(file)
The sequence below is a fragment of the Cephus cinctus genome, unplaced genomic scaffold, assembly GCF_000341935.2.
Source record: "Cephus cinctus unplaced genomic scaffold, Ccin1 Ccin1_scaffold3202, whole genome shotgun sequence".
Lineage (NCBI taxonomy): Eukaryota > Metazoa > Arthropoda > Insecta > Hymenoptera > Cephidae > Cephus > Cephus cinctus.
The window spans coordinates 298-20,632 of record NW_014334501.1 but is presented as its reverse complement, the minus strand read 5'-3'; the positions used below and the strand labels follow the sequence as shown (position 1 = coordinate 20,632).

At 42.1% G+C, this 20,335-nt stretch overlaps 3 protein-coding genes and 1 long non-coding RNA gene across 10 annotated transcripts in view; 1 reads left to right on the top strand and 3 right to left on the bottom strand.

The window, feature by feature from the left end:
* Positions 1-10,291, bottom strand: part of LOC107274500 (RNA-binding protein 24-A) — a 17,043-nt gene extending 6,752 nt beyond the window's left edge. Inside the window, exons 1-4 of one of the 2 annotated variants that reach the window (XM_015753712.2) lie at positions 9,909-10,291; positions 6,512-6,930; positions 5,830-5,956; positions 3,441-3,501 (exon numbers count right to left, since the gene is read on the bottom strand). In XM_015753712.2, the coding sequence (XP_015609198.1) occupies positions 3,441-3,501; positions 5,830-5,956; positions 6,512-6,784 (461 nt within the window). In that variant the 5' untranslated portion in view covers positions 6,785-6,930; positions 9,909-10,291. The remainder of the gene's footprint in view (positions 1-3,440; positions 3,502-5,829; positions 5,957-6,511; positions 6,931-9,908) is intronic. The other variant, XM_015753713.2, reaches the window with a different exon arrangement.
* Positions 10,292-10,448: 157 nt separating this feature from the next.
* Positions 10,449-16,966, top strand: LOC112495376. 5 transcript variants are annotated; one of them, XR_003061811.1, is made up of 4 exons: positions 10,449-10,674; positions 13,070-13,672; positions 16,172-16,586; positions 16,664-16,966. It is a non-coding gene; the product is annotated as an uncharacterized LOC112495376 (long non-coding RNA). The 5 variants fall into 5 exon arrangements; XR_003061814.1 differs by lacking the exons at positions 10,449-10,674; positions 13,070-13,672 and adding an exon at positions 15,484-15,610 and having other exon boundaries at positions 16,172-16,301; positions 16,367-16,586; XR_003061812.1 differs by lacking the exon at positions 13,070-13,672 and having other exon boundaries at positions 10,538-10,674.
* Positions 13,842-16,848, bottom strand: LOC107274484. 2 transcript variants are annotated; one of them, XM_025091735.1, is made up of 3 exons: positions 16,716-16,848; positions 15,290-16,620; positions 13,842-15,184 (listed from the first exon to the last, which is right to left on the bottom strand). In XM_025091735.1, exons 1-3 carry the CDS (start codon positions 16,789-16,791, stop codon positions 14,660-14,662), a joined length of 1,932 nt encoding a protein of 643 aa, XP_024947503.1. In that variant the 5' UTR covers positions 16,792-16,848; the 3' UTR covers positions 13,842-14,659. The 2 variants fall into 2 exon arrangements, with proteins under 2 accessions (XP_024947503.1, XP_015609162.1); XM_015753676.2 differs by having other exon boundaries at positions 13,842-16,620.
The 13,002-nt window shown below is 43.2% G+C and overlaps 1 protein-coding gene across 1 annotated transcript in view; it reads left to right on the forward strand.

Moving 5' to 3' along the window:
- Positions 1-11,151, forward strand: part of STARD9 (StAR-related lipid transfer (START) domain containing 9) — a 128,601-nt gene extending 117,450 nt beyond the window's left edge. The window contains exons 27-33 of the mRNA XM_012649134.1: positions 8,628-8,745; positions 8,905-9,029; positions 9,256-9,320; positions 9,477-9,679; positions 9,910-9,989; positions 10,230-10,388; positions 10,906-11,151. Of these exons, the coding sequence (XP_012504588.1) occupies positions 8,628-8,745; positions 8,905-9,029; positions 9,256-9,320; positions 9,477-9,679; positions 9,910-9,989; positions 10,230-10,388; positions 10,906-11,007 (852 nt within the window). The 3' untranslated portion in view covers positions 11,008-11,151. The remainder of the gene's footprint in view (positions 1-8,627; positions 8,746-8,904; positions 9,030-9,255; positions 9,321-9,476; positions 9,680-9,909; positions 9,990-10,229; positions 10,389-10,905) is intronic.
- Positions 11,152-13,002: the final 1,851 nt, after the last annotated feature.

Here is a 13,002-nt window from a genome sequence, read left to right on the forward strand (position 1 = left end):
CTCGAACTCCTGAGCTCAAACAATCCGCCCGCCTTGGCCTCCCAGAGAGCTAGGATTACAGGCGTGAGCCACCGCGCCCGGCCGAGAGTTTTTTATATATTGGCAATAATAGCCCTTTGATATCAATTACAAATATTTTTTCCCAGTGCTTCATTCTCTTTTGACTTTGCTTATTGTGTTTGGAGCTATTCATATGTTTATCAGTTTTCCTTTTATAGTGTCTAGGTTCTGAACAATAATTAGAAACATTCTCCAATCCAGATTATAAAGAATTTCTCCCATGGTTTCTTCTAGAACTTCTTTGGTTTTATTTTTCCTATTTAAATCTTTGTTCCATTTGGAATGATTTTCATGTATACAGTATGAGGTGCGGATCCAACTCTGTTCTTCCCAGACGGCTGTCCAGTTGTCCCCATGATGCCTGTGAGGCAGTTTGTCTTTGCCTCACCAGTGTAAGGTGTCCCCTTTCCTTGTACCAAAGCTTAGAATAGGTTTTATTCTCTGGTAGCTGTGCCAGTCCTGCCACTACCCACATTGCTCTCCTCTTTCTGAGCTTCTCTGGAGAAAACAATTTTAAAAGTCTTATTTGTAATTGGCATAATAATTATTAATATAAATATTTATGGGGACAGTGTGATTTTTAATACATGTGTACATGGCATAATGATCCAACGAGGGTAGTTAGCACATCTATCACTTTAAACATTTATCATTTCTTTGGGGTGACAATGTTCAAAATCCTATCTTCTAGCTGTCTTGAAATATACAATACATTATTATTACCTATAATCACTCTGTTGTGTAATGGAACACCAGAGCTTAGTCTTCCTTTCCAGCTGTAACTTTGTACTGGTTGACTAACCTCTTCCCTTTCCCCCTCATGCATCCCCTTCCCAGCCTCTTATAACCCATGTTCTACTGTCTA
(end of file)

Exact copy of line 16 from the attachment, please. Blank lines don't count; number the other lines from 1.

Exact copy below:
CTCGAACTCCTGAGCTCAAACAATCCGCCCGCCTTGGCCTCCCAGAGAGCTAGGATTACAGGCGTGAGCCACCGCGCCCGGCCGAGAGTTTTTTATATATTGGCAATAATAGCCCTTTGATATCAATTACAAATATTTTTTCCCAGTGCTTCATTCTCTTTTGACTTTGCTTATTGTGTTTGGAGCTATTCATATGTTTATCAGTTTTCCTTTTATAGTGTCTAGGTTCTGAACAATAATTAGAAACATTCTCCAATCCAGATTATAAAGAATTTCTCCCATGGTTTCTTCTAGAACTTCTTTGGTTTTATTTTTCCTATTTAAATCTTTGTTCCATTTGGAATGATTTTCATGTATACAGTATGAGGTGCGGATCCAACTCTGTTCTTCCCAGACGGCTGTCCAGTTGTCCCCATGATGCCTGTGAGGCAGTTTGTCTTTGCCTCACCAGTGTAAGGTGTCCCCTTTCCTTGTACCAAAGCTTAGAATAGGTTTTATTCTCTGGTAGCTGTGCCAGTCCTGCCACTACCCACATTGCTCTCCTCTTTCTGAGCTTCTCTGGAGAAAACAATTTTAAAAGTCTTATTTGTAATTGGCATAATAATTATTAATATAAATATTTATGGGGACAGTGTGATTTTTAATACATGTGTACATGGCATAATGATCCAACGAGGGTAGTTAGCACATCTATCACTTTAAACATTTATCATTTCTTTGGGGTGACAATGTTCAAAATCCTATCTTCTAGCTGTCTTGAAATATACAATACATTATTATTACCTATAATCACTCTGTTGTGTAATGGAACACCAGAGCTTAGTCTTCCTTTCCAGCTGTAACTTTGTACTGGTTGACTAACCTCTTCCCTTTCCCCCTCATGCATCCCCTTCCCAGCCTCTTATAACCCATGTTCTACTGTCTA